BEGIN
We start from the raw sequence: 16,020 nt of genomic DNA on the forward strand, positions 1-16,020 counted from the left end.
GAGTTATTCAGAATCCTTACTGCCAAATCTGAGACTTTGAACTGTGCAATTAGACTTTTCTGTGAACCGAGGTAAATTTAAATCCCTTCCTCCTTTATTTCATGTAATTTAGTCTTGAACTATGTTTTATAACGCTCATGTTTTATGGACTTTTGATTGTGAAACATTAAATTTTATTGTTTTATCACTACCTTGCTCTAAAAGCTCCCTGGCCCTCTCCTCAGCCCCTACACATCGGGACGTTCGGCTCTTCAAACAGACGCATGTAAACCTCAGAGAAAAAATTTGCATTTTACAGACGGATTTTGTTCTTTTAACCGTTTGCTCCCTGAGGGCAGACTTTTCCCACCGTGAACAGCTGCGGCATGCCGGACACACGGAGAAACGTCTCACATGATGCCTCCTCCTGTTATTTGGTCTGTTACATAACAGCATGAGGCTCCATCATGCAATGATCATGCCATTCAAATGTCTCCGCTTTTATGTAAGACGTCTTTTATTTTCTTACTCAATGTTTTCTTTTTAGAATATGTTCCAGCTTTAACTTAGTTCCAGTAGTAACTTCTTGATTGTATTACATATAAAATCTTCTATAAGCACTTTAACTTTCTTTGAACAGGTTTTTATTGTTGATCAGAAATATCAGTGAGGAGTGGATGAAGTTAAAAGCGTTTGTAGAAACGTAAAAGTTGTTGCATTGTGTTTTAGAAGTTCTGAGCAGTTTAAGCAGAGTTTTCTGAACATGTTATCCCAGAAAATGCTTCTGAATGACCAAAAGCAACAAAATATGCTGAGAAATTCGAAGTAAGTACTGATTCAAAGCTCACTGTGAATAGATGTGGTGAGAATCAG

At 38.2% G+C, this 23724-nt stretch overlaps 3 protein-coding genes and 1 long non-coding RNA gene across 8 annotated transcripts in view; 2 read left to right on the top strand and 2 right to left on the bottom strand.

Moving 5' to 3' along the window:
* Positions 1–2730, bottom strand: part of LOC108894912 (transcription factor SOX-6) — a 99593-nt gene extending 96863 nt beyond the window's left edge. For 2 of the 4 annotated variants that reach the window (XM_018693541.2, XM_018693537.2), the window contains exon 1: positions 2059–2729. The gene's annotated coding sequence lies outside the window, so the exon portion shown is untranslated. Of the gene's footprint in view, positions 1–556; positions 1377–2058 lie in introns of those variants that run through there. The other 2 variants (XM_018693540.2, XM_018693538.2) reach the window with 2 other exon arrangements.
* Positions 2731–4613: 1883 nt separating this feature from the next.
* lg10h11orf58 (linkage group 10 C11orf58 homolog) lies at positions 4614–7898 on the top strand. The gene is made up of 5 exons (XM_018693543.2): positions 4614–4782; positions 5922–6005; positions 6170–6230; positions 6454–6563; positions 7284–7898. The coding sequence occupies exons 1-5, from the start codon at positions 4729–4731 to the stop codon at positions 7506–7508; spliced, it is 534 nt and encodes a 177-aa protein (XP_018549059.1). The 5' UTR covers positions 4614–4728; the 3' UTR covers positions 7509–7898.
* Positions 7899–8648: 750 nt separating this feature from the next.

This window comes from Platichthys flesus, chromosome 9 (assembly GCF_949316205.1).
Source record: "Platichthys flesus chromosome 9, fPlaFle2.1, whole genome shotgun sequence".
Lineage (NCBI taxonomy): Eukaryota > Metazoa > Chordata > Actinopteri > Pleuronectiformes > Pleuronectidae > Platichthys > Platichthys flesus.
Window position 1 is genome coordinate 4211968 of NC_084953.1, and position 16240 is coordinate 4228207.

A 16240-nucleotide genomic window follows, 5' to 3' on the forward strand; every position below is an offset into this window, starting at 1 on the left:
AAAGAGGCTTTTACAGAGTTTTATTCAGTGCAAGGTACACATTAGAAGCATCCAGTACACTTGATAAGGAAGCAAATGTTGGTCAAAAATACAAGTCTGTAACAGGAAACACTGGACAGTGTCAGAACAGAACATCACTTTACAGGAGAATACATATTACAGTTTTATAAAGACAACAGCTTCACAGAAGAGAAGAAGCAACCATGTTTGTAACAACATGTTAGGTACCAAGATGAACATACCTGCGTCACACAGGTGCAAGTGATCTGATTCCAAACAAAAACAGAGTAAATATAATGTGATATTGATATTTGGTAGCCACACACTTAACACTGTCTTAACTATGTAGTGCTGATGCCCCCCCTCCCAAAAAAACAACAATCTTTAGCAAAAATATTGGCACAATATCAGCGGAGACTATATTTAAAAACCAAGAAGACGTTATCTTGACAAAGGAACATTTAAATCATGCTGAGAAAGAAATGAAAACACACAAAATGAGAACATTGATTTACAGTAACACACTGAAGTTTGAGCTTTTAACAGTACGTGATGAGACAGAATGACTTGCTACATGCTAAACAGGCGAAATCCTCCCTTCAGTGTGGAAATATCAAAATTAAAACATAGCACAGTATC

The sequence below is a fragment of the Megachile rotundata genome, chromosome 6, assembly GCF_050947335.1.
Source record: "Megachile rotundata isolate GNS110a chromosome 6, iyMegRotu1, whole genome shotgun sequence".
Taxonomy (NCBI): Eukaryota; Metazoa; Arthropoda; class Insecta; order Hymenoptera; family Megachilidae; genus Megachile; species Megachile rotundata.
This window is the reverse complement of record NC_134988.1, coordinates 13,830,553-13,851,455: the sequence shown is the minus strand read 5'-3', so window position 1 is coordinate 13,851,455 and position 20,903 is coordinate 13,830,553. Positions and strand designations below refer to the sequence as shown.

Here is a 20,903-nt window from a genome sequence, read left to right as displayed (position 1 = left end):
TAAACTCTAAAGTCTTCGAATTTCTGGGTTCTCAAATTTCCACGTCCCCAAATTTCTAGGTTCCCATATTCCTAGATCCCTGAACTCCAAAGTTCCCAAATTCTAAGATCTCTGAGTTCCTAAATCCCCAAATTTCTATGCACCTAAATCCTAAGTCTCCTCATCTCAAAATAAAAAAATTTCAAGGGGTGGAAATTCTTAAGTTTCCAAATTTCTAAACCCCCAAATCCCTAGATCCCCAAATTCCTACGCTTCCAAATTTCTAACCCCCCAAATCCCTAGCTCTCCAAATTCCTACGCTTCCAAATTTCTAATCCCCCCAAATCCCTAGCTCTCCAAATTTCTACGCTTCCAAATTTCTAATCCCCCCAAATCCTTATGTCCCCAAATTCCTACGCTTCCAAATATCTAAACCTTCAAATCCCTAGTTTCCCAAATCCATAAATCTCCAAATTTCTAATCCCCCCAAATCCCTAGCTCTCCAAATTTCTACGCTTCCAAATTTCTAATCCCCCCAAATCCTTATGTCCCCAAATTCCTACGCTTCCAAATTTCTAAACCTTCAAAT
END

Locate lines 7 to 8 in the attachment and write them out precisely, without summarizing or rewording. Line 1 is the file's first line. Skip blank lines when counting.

* lg10h11orf58 (linkage group 10 C11orf58 homolog) lies at positions 4614–7898 on the top strand. The gene is made up of 5 exons (XM_018693543.2): positions 4614–4782; positions 5922–6005; positions 6170–6230; positions 6454–6563; positions 7284–7898. The coding sequence occupies exons 1-5, from the start codon at positions 4729–4731 to the stop codon at positions 7506–7508; spliced, it is 534 nt and encodes a 177-aa protein (XP_018549059.1). The 5' UTR covers positions 4614–4728; the 3' UTR covers positions 7509–7898.
* Positions 7899–8648: 750 nt separating this feature from the next.